Being in school is hard enough with all the work, but being an introvert in school is even harder. Introverts are people predominantly concerned with their own thoughts and feelings rather than with external things.
Basically, they would rather spend time by themselves than with other people. Folks who want to spend time with a throng of people are called extroverts; the exact opposite of introvert.
In school, introverts are still expected to work with groups in mostly every single class period, sometimes more than once a day. One thing that schools overlook, or just don’t care about, are people like me who need some space.
By giving students space, especially introverts, I think we will do better in life. That doesn’t mean we can’t be leaders, in fact I am a good leader when I need to be. Let me give you some good leaders that are introverts: Bill Gates, Rosa Parks, Barack Obama and many others that will take too long to name.
- Introverts make good leaders because they are prudent.
- Introverts care about the future and issues like climate change.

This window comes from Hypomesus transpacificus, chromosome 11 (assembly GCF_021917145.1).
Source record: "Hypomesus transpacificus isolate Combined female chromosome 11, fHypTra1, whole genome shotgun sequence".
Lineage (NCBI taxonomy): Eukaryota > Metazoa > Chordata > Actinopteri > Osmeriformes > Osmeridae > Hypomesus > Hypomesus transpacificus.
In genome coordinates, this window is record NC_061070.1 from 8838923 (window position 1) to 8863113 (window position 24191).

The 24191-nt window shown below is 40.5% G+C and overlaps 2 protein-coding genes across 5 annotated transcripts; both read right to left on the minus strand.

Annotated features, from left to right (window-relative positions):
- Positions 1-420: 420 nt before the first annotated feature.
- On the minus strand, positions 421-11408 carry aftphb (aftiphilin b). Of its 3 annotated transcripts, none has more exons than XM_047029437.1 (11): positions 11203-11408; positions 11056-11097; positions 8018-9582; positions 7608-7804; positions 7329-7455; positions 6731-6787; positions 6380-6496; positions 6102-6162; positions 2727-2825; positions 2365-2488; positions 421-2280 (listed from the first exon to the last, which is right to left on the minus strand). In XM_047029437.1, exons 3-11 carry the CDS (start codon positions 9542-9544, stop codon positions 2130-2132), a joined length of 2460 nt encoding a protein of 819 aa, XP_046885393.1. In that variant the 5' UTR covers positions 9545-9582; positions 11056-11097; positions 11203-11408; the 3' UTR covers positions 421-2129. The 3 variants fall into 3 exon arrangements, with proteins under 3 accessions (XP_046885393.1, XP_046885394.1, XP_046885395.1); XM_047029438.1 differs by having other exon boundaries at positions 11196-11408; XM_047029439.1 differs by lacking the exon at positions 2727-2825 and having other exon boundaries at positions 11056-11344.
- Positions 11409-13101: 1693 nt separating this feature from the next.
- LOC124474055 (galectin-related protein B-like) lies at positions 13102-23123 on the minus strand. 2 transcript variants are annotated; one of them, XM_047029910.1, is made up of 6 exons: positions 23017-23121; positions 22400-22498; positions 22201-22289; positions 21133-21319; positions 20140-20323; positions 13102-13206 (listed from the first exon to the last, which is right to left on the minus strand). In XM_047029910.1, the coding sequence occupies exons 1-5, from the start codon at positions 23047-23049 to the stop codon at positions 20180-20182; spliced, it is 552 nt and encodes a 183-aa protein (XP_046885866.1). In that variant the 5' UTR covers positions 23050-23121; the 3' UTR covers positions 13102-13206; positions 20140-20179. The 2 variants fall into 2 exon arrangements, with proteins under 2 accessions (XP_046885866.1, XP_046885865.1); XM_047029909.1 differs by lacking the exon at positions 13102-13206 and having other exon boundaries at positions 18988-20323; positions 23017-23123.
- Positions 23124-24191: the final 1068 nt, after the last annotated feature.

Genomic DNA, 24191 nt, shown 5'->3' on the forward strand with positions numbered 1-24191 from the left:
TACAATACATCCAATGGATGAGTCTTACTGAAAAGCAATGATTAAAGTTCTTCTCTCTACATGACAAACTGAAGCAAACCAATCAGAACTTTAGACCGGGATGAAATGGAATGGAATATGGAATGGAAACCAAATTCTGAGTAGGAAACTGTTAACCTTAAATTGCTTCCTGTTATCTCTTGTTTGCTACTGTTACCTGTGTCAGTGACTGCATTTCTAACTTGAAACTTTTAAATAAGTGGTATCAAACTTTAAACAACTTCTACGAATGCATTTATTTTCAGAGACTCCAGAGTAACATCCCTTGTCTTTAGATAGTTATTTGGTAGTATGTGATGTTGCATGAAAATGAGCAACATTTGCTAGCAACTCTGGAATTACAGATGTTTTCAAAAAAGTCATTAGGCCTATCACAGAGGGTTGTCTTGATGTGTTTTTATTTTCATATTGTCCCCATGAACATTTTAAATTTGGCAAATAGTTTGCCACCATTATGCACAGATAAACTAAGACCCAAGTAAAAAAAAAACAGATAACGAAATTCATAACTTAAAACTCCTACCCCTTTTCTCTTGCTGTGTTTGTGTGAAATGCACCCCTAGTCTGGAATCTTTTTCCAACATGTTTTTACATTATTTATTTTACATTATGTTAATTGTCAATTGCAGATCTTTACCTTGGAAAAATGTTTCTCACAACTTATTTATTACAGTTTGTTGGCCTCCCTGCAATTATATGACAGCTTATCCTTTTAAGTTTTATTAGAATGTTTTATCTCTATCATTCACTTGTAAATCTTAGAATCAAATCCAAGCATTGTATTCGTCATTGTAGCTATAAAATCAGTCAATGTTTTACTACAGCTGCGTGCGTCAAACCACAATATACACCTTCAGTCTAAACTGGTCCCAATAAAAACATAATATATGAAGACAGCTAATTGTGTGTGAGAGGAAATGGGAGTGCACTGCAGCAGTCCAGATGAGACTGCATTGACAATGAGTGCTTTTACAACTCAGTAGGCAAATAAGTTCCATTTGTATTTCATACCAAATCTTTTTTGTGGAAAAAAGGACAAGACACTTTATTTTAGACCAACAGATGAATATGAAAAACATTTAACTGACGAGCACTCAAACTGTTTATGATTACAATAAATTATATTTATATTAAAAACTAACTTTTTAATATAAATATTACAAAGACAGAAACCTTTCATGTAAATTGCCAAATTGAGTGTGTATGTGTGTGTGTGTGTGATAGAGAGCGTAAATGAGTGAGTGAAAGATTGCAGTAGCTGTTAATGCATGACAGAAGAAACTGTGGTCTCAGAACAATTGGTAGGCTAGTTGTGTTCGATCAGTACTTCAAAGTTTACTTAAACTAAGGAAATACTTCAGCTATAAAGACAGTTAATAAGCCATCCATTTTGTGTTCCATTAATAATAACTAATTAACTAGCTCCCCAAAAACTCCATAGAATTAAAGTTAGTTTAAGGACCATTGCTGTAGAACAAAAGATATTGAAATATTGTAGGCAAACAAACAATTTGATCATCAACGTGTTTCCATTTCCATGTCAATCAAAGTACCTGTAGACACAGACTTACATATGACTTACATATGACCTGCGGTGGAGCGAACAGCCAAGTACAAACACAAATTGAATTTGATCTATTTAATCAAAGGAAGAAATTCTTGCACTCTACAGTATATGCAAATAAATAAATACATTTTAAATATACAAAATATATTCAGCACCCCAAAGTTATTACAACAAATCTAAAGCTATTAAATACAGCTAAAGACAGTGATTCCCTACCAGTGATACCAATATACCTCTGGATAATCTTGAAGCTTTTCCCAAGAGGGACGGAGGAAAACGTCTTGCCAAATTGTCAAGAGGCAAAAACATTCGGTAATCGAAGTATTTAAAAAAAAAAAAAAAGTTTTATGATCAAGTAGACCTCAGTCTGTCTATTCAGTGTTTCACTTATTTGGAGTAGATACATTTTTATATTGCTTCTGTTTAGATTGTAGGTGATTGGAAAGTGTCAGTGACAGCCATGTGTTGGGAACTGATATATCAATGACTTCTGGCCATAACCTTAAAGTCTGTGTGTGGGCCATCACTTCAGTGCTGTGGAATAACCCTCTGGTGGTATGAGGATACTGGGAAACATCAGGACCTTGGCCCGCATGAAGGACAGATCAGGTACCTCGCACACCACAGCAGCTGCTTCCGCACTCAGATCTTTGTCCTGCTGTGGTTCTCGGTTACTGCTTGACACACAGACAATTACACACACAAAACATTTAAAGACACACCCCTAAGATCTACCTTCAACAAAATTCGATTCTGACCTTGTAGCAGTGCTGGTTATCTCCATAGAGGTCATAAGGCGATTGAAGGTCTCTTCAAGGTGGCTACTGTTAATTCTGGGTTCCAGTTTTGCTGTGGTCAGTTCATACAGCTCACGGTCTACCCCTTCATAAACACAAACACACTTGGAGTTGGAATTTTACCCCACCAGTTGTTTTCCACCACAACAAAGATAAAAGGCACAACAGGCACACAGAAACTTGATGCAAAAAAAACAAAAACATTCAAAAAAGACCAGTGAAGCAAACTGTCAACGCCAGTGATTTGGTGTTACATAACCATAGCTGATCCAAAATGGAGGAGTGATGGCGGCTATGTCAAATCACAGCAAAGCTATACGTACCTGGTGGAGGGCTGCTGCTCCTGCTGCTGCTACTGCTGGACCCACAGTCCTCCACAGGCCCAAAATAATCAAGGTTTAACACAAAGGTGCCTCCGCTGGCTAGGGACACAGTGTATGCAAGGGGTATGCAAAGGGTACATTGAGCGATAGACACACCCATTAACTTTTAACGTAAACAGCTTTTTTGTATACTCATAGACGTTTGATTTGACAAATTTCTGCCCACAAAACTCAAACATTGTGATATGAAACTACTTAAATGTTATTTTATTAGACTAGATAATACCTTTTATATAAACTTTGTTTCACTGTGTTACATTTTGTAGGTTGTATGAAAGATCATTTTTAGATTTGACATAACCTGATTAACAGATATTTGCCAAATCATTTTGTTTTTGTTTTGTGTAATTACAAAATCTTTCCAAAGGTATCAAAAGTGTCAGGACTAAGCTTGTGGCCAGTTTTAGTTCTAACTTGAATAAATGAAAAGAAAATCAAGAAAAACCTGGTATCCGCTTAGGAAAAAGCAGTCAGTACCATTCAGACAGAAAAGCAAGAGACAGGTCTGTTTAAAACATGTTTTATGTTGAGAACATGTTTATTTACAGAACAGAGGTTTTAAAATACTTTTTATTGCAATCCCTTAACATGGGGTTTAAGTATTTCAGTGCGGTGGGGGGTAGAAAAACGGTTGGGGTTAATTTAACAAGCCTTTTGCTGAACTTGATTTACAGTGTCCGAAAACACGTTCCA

- Introverts learn by listening, which means they listen to both sides of the argument.
- Introverts know how to leverage their nature, which means that people like me know how to talk to people and when not to to talk. They know how to demonstrate humility and know how to show compassion.
- Introverts know how to manage their uncertainty.
“It’s not that I’m so smart it’s that I stay with problems longer.” — Albert Einstein
6) They know how to work alone.
So, I am asking educators to take into consideration the introverts in their classrooms and to make provisions to give introverts like myself more space. I may be the next leader and I may need to “stay with problems longer,” and be by myself.